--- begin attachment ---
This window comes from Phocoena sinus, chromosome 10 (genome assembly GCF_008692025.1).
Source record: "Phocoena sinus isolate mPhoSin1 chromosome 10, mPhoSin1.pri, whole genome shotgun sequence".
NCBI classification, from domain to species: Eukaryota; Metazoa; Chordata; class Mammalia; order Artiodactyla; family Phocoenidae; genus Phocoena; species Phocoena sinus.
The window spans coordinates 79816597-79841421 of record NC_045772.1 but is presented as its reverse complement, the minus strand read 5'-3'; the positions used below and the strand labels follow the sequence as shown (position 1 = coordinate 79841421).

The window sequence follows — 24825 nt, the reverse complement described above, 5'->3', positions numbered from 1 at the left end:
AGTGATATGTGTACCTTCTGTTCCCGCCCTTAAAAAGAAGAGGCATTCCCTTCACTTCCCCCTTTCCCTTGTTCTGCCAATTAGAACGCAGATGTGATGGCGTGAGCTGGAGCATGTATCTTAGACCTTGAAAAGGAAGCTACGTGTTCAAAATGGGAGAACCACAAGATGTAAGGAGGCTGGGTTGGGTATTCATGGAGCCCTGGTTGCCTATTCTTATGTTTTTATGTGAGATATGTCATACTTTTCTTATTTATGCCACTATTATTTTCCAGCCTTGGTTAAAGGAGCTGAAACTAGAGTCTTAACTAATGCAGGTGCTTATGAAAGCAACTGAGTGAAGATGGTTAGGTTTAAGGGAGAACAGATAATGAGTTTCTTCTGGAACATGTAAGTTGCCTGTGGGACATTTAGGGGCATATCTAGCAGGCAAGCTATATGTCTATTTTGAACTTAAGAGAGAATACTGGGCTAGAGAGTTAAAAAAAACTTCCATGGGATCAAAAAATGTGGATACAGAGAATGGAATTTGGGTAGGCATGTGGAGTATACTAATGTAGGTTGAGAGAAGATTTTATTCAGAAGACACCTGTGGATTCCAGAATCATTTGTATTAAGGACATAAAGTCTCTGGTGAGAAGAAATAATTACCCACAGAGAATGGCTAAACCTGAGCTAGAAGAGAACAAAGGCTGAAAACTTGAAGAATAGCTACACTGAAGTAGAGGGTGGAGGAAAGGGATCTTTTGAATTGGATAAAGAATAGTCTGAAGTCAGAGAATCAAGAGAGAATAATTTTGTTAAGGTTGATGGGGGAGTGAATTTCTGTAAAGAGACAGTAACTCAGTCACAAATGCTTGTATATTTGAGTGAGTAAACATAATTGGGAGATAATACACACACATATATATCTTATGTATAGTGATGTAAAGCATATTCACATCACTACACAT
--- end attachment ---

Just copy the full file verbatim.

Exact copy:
This window comes from Phocoena sinus, chromosome 10 (genome assembly GCF_008692025.1).
Source record: "Phocoena sinus isolate mPhoSin1 chromosome 10, mPhoSin1.pri, whole genome shotgun sequence".
NCBI classification, from domain to species: Eukaryota; Metazoa; Chordata; class Mammalia; order Artiodactyla; family Phocoenidae; genus Phocoena; species Phocoena sinus.
The window spans coordinates 79816597-79841421 of record NC_045772.1 but is presented as its reverse complement, the minus strand read 5'-3'; the positions used below and the strand labels follow the sequence as shown (position 1 = coordinate 79841421).

The window sequence follows — 24825 nt, the reverse complement described above, 5'->3', positions numbered from 1 at the left end:
AGTGATATGTGTACCTTCTGTTCCCGCCCTTAAAAAGAAGAGGCATTCCCTTCACTTCCCCCTTTCCCTTGTTCTGCCAATTAGAACGCAGATGTGATGGCGTGAGCTGGAGCATGTATCTTAGACCTTGAAAAGGAAGCTACGTGTTCAAAATGGGAGAACCACAAGATGTAAGGAGGCTGGGTTGGGTATTCATGGAGCCCTGGTTGCCTATTCTTATGTTTTTATGTGAGATATGTCATACTTTTCTTATTTATGCCACTATTATTTTCCAGCCTTGGTTAAAGGAGCTGAAACTAGAGTCTTAACTAATGCAGGTGCTTATGAAAGCAACTGAGTGAAGATGGTTAGGTTTAAGGGAGAACAGATAATGAGTTTCTTCTGGAACATGTAAGTTGCCTGTGGGACATTTAGGGGCATATCTAGCAGGCAAGCTATATGTCTATTTTGAACTTAAGAGAGAATACTGGGCTAGAGAGTTAAAAAAAACTTCCATGGGATCAAAAAATGTGGATACAGAGAATGGAATTTGGGTAGGCATGTGGAGTATACTAATGTAGGTTGAGAGAAGATTTTATTCAGAAGACACCTGTGGATTCCAGAATCATTTGTATTAAGGACATAAAGTCTCTGGTGAGAAGAAATAATTACCCACAGAGAATGGCTAAACCTGAGCTAGAAGAGAACAAAGGCTGAAAACTTGAAGAATAGCTACACTGAAGTAGAGGGTGGAGGAAAGGGATCTTTTGAATTGGATAAAGAATAGTCTGAAGTCAGAGAATCAAGAGAGAATAATTTTGTTAAGGTTGATGGGGGAGTGAATTTCTGTAAAGAGACAGTAACTCAGTCACAAATGCTTGTATATTTGAGTGAGTAAACATAATTGGGAGATAATACACACACATATATATCTTATGTATAGTGATGTAAAGCATATTCACATCACTACACAT